Sunday, August 4, 2013

The Way Way Back: Movie Review

Actors deliver the comedy in an otherwise dysfunctional family drama.

“The Way Way Back” is a coming-of-age / dysfunctional family dramedy about Duncan (Liam James) trying to find his way to adulthood. He has a lost mother, her intentionally (but disguising as unintentionally) mean new boyfriend, and his over-sexed daughter. And all the summer brings is an inappropriately over-sexed neighbour and her precocious daughter. But none of them make it easy on him. Duncan just wants to get through adolescence and find a place he belongs. Regular readers will know that I find dysfunctional family dramedies tiring and this one doesn’t start out much better.   2013

Directed by: Nat Faxon, Jim Rash

Screenplay by: Nat Faxon, Jim Rash

Starring: Liam James, Steve Carell, Toni Collette and Sam Rockwell

I need a hero, I’m holding out for a hero ‘til the end of the night, He’s gotta be strong, He’s gotta be fast, And he’s gotta be fresh from the fight. I need a hero, I’m holding out for a hero ‘til the morning light, He’s gotta be sure, And it’s gotta be soon, And he’s gotta be larger than life.

It takes around 30 minutes, but eventually the film finds a hero in Sam Rockwell. He’s absolutely hilarious, and livens the whole film up every time he’s on screen. Not the least of which is one scene in which he dramatically says the entirety of Bonnie Tyler’s “Holding Out for a Hero” in all seriousness waiting for the other characters to get the joke. At least the audience does.

Owen (Rockwell) is a manager at a water park. Duncan wanders into the water park and decides Owen is a suitable role model. He shouldn’t be, but comparatively he is. Owen and fellow water park employees enjoy all the adolescent goings-on since they haven’t yet matured to their 40-ish ages. In particular, Roddy (Nat Faxon) and Owen liked to manipulate the bikini-clad girls into posing for them. They were of course very funny, so I’ll let the one inconsistency slide (the bikini-clad girls would have been purposely posing in front of them, no manipulation necessary).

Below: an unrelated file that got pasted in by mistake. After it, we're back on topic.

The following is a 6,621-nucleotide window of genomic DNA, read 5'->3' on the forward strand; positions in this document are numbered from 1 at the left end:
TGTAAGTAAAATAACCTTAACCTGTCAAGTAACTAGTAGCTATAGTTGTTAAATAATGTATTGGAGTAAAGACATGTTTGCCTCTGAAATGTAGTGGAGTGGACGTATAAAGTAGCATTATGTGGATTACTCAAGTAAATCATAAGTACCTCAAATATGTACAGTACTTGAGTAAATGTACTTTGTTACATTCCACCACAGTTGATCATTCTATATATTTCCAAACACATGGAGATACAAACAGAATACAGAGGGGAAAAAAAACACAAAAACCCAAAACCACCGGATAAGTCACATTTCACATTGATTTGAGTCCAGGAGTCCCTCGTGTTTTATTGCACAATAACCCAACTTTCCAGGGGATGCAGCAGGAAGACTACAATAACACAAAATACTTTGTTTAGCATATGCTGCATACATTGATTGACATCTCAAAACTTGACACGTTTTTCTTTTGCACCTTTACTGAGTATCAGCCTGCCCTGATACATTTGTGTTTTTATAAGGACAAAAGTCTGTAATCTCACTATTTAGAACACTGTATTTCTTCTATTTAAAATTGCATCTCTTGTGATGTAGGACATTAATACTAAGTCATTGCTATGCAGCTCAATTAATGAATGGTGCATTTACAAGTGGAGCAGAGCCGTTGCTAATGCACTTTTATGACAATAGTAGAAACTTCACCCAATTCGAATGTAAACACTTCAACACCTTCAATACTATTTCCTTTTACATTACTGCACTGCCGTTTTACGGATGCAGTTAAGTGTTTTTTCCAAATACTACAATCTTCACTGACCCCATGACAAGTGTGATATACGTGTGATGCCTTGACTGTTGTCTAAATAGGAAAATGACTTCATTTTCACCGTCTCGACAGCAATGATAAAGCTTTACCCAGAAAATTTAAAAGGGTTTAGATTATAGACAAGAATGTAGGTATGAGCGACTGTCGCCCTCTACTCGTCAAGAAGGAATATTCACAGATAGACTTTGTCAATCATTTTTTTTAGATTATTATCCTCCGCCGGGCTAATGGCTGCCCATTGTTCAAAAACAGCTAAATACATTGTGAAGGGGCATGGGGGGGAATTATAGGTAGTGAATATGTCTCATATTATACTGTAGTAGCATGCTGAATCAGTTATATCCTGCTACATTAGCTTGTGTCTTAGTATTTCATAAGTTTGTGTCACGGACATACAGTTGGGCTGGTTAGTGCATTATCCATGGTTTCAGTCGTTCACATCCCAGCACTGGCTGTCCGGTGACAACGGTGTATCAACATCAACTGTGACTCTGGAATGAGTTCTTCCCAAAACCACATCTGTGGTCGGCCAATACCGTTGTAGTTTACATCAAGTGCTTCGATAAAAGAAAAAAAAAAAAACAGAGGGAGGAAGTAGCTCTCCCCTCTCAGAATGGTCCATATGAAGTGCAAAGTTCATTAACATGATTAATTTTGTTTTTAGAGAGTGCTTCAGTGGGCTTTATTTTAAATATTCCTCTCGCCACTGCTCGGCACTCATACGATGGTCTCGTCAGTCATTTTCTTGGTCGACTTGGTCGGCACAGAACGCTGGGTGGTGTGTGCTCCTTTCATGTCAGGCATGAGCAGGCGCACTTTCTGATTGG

The rest of the film was a drama. A by-the-note dysfunctional family drama, where the adults revealed themselves to be less put-together than Duncan, and Duncan figured out how to mature without them. None of the adults were likable and Steve Carell playing mean isn’t funny in and of itself so all of the dramatic funny scenes dragged on. However, Sam Rockwell was the highlight. Duncan couldn't wait to get back to the water park each day and same goes for the audience. The comedy and maturation that was provided in those scenes was enough to keep the movie afloat. It doesn’t even matter if Duncan found his way in “The Way Way Back” because Owen did.

Similar Titles:

The Kings of Summer (2013) - Funny, amusing and takes just a few simple mis-steps on the way to adulthood.

The Spectacular Now (2013) - Floats around life with two good performances..

Ping Pong Summer (2014) - Recreating 1985 but the funny premise quickly becomes stale and tiring.